The Stop the InJustice Campaign is a campaign launched to help put pressure on House members to support the Allow States and Victims to Fight Online Sex Trafficking Act and on Senators to support the Stop the Enabling Sex Traffickers Act.
Volunteer Opportunities: Yes
Setting the Stage
Carpenter Place was born from a need created by circumstances out of families' control. A string of events beginning with the stock market crash of 1929, followed shortly by the Dust Bowl and the Dirty Thirties, and culminating in World War II, created a great need among families in the region for a stable environment to assist with their children. Families in crisis needed a place to go for help.
A Legacy BeginsOur legacy began with a family in need and a group of Christians who wanted to help.
A young mother died, leaving her husband with nine children in need of food, clothing, and care. The Riverside Church of Christ answered the need as best they could with the donation of time, money, and possessions. But, eventually, more was needed. The children, living in an unfinished one-room, one-window home with a dirt floor, began to get sick.
Ralph F. Childs and his wife, Gladys, brought the first 3 sick children into their own home. With sadness, the children's father realized he was unable to provide the care his children needed and asked the Childs to help locate a home for 7 of his children, desiring they not be separated. (One child, an infant, went to live with family. The eldest daughter was able to go out on her own.) The Riverside congregation agreed to assume costs for the care of the children and an agreement was made for the children to live with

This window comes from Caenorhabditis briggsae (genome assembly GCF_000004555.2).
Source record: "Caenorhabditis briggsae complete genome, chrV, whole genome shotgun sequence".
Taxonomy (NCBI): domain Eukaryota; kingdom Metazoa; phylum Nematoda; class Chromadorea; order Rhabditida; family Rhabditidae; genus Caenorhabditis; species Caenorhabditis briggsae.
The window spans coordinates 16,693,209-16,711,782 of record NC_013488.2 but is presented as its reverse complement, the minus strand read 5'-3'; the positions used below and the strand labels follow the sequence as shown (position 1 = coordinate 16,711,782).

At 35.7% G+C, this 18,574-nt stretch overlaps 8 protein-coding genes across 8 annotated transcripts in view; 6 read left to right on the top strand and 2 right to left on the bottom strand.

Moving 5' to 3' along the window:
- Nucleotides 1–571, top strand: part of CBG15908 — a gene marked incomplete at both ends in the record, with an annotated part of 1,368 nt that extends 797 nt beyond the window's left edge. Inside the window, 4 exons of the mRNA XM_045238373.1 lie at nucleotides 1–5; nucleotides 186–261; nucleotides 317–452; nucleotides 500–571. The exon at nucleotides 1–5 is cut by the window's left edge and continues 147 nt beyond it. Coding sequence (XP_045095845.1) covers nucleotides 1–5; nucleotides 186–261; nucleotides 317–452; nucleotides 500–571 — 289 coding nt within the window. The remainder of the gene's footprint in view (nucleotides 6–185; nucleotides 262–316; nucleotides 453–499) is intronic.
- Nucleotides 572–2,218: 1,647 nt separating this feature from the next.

Mrs. Ruth Garthwaite and her family, members of the West Douglas Church of Christ.
MidWest Children's Home - 1946 Before long, another family was in crisis - more room was needed. A larger house was rented at 220 West 14th Street. Early in 1946, the children’s home was offically incorporated as MidWest Children’s Home. With the ever increasing need for providing a home and necessities along with spiritual guidance, a larger, more permanent facility was needed. In 1947, the need for more space was again met by area churches of Christ, donating $18,000 to buy 40 acres of land at 13th and Meridian for a new facility.
Maude Carpenter Children's Home
Maude Carpenter, a teacher by profession and the widow of a banker from Protection, KS, had a huge servant heart for caring for children. A personal friend of Gladys Childs, Maude was introduced to the children’s home and the growing need for more space. She graciously donated $100,000 to further this good work, Because of her love and generosity, the name was changed to Maude Carpenter Children’s Home the next year and she is still honored in the Carpenter Place name to this day.
Carpenter Place Today
Though our name has changed, our focus of helping children and families in crisis remains the same. We still reside on part of the initial acreage that was purchased in 1947. The churches of Christ in the area and throughout the region continue to be some of our most loyal supporters. Our mission today is "Nurturing Deeply Hurting Girls to Restored Relationships with God, Family and Community." Thanks to the Matriarchs of our mission, as well as the countless caring individuals and supporters throughout our history, we are Rebuilding Families and Restoring Lives each and every day.